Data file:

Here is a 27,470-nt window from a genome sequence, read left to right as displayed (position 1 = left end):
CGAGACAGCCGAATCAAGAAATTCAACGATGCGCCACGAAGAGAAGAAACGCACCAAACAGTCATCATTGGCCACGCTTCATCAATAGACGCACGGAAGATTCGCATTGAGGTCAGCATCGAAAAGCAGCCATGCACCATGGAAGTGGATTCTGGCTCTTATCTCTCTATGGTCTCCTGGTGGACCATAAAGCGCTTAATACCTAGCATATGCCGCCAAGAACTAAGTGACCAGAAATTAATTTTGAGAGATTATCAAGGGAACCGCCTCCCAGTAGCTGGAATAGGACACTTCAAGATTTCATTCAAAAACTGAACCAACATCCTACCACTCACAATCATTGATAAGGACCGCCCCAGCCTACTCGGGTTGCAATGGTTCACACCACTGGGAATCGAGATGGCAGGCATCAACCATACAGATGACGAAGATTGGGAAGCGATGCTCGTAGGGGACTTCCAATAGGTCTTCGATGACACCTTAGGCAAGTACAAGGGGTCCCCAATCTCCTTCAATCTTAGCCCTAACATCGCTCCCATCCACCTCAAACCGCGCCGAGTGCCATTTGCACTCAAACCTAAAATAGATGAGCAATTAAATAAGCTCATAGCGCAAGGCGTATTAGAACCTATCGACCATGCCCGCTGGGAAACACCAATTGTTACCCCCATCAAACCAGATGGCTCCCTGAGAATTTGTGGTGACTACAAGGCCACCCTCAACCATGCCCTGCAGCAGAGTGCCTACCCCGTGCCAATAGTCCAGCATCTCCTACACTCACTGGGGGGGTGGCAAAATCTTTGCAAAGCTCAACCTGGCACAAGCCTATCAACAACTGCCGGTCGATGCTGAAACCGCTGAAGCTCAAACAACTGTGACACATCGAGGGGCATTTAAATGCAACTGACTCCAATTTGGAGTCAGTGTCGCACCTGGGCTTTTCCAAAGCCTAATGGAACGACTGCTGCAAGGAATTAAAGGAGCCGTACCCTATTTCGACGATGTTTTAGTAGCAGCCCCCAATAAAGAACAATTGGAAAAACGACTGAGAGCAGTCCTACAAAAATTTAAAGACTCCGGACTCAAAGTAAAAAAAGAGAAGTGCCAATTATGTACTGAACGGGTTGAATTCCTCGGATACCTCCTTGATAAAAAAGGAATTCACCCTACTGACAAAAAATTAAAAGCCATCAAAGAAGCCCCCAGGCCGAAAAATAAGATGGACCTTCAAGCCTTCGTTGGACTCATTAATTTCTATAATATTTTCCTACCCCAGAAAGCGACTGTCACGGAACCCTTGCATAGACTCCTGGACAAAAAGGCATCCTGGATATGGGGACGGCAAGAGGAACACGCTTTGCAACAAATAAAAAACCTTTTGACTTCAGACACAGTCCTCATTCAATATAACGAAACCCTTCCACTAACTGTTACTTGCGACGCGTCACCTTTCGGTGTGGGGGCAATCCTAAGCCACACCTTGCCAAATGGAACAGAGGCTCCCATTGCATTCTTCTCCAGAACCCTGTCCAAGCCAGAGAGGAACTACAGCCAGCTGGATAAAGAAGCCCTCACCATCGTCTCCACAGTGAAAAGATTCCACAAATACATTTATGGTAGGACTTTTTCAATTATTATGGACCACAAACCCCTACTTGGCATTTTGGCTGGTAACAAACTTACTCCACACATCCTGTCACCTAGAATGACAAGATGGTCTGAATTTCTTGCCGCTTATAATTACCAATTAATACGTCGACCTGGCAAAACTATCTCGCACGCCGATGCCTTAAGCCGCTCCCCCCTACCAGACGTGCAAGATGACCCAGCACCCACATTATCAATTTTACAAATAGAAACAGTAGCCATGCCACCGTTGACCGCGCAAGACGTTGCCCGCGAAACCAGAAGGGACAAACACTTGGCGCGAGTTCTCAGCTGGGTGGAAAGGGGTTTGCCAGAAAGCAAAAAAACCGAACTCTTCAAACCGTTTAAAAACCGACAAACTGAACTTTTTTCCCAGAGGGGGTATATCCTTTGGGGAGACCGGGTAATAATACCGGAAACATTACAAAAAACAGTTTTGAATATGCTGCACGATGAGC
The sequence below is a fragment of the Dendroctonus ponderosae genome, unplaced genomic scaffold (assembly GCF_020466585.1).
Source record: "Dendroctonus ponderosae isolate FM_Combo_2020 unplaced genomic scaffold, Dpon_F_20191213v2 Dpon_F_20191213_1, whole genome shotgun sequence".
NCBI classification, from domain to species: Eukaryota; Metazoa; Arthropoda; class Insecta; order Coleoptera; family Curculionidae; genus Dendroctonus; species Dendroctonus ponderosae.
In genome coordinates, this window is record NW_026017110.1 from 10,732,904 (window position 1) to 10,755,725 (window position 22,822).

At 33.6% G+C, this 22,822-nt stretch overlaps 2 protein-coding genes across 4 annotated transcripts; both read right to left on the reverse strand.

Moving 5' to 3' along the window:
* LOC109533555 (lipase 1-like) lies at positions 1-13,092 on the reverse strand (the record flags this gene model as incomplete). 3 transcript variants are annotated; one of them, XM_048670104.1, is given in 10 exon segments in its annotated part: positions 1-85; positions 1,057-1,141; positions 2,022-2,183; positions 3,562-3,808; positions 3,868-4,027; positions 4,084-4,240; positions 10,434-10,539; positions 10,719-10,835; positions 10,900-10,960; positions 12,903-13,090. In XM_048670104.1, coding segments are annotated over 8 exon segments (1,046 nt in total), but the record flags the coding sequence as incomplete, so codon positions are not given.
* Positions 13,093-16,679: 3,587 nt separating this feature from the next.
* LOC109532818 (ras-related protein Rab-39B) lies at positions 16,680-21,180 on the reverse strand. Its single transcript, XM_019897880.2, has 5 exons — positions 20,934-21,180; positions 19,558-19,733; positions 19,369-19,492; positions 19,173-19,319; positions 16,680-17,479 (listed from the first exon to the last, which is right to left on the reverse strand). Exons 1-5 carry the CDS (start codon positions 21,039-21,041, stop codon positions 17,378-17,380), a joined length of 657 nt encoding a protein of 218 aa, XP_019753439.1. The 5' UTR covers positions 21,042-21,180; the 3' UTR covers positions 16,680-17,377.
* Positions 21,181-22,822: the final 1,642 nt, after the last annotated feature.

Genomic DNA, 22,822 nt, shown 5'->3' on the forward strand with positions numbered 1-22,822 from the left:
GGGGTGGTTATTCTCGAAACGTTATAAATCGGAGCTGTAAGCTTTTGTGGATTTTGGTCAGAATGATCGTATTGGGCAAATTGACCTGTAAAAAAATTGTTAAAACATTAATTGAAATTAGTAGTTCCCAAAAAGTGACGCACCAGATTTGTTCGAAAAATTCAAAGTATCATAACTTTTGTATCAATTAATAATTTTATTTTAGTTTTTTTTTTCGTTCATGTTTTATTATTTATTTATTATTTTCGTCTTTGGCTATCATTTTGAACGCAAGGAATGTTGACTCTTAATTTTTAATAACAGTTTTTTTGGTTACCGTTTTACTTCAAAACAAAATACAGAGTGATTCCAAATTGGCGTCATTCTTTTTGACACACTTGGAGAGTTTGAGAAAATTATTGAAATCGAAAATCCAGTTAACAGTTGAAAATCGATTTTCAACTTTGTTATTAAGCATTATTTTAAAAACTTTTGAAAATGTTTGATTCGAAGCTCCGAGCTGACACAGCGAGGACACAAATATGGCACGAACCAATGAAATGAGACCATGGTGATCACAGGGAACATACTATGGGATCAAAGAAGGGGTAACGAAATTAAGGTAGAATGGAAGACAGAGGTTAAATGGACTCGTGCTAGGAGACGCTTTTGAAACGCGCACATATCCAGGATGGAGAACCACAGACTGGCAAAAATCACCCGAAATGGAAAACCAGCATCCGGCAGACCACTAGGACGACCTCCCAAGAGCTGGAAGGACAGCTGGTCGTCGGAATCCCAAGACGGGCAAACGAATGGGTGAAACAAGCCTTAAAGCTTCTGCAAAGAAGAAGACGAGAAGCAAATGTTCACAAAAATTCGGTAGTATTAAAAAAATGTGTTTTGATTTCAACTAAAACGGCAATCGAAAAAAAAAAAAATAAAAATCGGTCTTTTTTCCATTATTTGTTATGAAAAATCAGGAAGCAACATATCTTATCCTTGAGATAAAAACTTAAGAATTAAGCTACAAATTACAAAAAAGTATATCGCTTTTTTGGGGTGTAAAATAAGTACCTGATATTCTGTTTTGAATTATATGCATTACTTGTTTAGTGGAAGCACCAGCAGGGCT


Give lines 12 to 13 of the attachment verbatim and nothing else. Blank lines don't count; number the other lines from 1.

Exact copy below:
* Positions 21,181-22,822: the final 1,642 nt, after the last annotated feature.

Genomic DNA, 22,822 nt, shown 5'->3' on the forward strand with positions numbered 1-22,822 from the left: